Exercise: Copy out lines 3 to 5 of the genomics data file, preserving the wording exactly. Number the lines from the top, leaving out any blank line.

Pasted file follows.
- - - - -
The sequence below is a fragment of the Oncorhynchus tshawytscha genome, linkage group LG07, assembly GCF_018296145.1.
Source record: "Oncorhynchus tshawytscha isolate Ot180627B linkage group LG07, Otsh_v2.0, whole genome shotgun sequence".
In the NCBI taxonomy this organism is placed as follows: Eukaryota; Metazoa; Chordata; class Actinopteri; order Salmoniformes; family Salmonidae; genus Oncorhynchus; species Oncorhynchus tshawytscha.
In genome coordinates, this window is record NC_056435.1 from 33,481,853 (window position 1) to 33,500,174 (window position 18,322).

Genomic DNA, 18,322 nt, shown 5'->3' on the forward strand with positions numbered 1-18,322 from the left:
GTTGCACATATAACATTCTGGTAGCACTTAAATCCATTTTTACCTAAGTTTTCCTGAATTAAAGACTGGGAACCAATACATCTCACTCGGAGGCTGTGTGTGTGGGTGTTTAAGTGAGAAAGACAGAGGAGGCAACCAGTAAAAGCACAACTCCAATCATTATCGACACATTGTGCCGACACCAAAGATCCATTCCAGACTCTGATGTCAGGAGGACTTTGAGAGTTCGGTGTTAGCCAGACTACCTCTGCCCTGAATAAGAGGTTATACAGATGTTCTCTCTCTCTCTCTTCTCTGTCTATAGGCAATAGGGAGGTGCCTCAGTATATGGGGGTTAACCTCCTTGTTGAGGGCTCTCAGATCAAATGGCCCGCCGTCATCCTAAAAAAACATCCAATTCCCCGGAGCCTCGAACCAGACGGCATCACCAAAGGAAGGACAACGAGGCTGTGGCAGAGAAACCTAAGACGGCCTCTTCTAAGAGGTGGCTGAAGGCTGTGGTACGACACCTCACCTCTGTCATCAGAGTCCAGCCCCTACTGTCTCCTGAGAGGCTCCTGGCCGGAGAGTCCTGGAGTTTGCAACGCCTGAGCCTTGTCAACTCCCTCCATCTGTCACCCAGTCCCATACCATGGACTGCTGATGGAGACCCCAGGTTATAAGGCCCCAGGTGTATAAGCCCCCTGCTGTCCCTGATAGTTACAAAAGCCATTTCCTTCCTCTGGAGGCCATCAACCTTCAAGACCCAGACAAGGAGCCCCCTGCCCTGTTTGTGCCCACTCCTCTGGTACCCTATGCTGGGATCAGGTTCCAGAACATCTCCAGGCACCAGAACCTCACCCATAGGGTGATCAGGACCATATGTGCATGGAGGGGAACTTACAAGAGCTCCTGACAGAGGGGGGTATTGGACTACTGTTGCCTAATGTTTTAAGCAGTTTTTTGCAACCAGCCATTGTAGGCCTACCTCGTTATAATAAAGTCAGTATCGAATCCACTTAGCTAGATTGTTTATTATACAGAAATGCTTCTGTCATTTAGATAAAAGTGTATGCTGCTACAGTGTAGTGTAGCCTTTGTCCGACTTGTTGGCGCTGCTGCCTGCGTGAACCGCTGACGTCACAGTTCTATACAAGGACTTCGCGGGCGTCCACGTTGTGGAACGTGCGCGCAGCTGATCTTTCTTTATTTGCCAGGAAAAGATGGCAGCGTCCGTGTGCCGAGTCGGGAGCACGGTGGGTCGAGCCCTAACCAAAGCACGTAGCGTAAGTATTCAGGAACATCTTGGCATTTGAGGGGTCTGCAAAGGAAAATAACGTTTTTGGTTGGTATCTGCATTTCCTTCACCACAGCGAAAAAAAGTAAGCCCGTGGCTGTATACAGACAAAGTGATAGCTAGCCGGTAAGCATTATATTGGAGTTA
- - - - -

In the NCBI taxonomy this organism is placed as follows: Eukaryota; Metazoa; Chordata; class Actinopteri; order Salmoniformes; family Salmonidae; genus Oncorhynchus; species Oncorhynchus tshawytscha.
In genome coordinates, this window is record NC_056435.1 from 33,481,853 (window position 1) to 33,500,174 (window position 18,322).

Genomic DNA, 18,322 nt, shown 5'->3' on the forward strand with positions numbered 1-18,322 from the left: